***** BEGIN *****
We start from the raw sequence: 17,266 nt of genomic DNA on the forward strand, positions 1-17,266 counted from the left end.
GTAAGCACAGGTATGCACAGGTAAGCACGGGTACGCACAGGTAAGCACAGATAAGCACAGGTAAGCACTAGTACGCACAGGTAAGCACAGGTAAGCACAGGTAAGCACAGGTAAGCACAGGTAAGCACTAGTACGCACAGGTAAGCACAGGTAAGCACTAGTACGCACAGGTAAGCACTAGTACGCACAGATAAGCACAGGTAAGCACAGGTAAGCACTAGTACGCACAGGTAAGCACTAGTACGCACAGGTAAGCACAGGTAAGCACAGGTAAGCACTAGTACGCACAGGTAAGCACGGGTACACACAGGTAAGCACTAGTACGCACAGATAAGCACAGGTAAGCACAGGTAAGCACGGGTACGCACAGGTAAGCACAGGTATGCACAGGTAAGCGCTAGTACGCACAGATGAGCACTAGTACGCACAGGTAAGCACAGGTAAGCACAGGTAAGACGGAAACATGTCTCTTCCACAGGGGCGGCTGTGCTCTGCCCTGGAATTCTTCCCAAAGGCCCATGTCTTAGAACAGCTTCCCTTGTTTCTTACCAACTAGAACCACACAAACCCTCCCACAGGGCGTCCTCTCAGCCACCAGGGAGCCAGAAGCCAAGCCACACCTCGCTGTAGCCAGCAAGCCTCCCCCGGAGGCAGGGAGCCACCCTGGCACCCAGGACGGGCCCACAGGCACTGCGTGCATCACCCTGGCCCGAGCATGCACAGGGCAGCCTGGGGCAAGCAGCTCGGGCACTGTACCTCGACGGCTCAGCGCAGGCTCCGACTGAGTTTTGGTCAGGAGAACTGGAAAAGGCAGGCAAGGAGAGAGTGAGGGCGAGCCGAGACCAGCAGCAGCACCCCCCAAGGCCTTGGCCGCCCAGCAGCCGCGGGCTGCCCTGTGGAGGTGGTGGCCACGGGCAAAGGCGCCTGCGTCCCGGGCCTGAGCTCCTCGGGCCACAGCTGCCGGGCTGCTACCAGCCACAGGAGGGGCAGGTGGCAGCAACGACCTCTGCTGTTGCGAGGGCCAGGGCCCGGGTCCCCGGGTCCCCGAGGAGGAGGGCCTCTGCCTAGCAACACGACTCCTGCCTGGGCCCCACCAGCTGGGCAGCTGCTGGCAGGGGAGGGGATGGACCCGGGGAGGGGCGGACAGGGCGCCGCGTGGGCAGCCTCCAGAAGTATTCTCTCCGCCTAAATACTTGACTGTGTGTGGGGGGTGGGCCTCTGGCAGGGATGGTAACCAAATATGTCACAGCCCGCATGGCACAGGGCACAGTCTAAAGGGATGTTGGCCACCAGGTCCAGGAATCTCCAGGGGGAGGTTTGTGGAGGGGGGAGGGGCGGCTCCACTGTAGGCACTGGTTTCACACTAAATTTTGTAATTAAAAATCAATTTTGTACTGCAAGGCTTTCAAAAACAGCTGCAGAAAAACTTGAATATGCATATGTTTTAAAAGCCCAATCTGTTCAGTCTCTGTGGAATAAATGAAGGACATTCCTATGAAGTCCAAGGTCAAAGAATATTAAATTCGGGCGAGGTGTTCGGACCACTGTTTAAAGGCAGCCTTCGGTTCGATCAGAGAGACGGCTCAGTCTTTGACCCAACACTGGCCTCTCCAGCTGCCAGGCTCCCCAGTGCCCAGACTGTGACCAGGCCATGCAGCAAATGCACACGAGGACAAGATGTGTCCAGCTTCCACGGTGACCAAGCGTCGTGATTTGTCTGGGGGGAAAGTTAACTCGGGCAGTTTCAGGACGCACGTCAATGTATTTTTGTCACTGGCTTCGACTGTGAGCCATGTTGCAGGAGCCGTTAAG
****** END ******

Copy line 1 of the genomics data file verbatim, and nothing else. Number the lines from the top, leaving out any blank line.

We start from the raw sequence: 17,266 nt of genomic DNA on the forward strand, positions 1-17,266 counted from the left end.